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I realize every ounce matters when carrying backpack and not shipping luggage ahead. However,
I know that the Spaniards are big into meat and potatoes, and not so much produce. I am thinking of
bringing a very light-weight chargeable juicer and also a mug-size heating element for making juice,
tea and coffee at off hours. Has anyone had experience doing these things? Gracias amigos!
One of the few things that I missed being able to enjoy on my first Camino was a fruit and veg smoothie. I researched and bought a USB rechargeable blender to make smoothies, shakes and even plant-based milk on the go on my Camino Ingles. There are several brands on Amazon that weigh less than a pound. Just remember that you'll have to check your bag for airport travel because of the blades.
 
There are several brands on Amazon that weigh less than a pound. Just remember that you'll have to check your bag for airport travel because of the blades.
Wah. That's really light.
I take it back. Maybe worth taking if you usually have a smoothie or green drink for breakfast.
 
THANKS so much everyone for your kind feedback and suggestions already listed and more to come!
I guess nobody has brought their own cheap, light-weight juicer with them as I will try to do...easy to
toss or gift to someone.. .In order to make juices out of all the great produce. Also sometimes make my tea
or coffee with one of those metal coils at weird hours?
You could always the kettle in the albergue kitchen to make tea and coffee at weird hours . . .
#Justsaying 😉
 
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I apologise in advance, I can't help myself.

Everytime I read the heading for this thread I see "small, juicier vegetarians",

not "small, juicer vegetarians".

It makes me smile every time 😊😊.

Thank you!
 
Thanks for this. Good to know. I enjoy a limited amount of meat. The issue is more about juicing and making my own coffee and tea during off hours. All input welcome... Glad to know about the option of salads, have not seen much over there on an earlier visit!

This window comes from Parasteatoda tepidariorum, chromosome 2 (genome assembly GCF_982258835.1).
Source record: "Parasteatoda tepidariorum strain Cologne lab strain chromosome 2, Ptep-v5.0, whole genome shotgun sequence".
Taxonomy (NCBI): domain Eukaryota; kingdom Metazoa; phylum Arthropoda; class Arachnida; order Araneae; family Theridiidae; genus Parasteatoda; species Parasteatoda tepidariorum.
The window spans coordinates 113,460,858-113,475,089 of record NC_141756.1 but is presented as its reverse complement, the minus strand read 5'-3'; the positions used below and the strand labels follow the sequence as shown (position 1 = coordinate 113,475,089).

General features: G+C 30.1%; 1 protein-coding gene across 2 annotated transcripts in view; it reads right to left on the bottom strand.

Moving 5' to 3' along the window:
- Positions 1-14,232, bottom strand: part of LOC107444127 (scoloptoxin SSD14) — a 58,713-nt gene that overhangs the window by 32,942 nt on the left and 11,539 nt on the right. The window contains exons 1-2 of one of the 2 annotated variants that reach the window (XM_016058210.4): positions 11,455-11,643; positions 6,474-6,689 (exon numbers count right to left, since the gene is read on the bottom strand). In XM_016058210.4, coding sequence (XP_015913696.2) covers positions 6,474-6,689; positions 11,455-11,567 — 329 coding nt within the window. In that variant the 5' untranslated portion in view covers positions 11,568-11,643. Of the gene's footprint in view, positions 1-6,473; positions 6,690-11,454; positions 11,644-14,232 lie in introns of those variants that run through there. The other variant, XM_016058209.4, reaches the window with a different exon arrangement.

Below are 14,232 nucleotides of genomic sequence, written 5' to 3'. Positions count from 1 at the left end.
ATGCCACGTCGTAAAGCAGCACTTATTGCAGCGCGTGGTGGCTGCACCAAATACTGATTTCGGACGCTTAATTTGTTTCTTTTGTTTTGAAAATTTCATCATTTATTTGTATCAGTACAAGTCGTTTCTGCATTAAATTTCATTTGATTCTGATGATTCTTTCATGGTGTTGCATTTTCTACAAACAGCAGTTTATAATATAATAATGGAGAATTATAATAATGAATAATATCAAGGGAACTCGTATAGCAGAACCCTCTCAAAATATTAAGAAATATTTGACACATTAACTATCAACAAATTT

Microwaves for boiling water in most albergues.
 
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I am hearing mixed viewpoints on whether there are microwaves or not in most albergues.
Mixed views from mixed experiences.
Many have them, but not all. Some have a jug but no microwave. Some Albergues have no kitchen. Some, like the Xuntas's in Galacia have a kitchen but no pots, utensils etc. Some will have everything, including coffee machines.

etc, etc.
 
You could always the kettle in the albergue kitchen to make tea and coffee at weird hours . . .
#Justsaying 😉
I have rarely seen a kettle in an albergue . . . often a microwave though ;)
 
€2,-/day will present your project to thousands of visitors each day. All interested in the Camino de Santiago.
If you look on Gronze.com it will generally say what is available at each place (kitchen for pilgrim use or not) As @Peterexpatkiwi notes, once you enter Galicia there are nice kitchens with microwaves, stovetops, etc., but no cookware, tableware, etc. I have not seen an electric kettle or toaster at any of them in Galicia either.

Private albergues in Galicia, yes, I have seen a kettle, toaster, etc.
 
Very light, comfortable and compressible poncho. Specially designed for protection against water for any activity.

Our Atmospheric H30 poncho offers lightness and waterproofness. Easily compressible and made with our Waterproof fabric, its heat-sealed interior seams guarantee its waterproofness. Includes carrying bag.

€60,-
I understand your concerns to a point, but the Spanish make great salads. It's not known as 'the salad bowl of Europe' for nothing. With a bit of basic Spanish you can check the ingredients, and get them to omit anything you don't want.
Not sure if this helps or not 🤔
Where in Spain is this? I have been travelling in Spain since the 90s and live here permanently since 2017, but I still haven't found those great salads. Apart from the occasional vegan restaurant in the bigger cities. Spanish salads are boring: iceberg lettuce, tomato and onions. Everything a bit more creative contains meat or fish.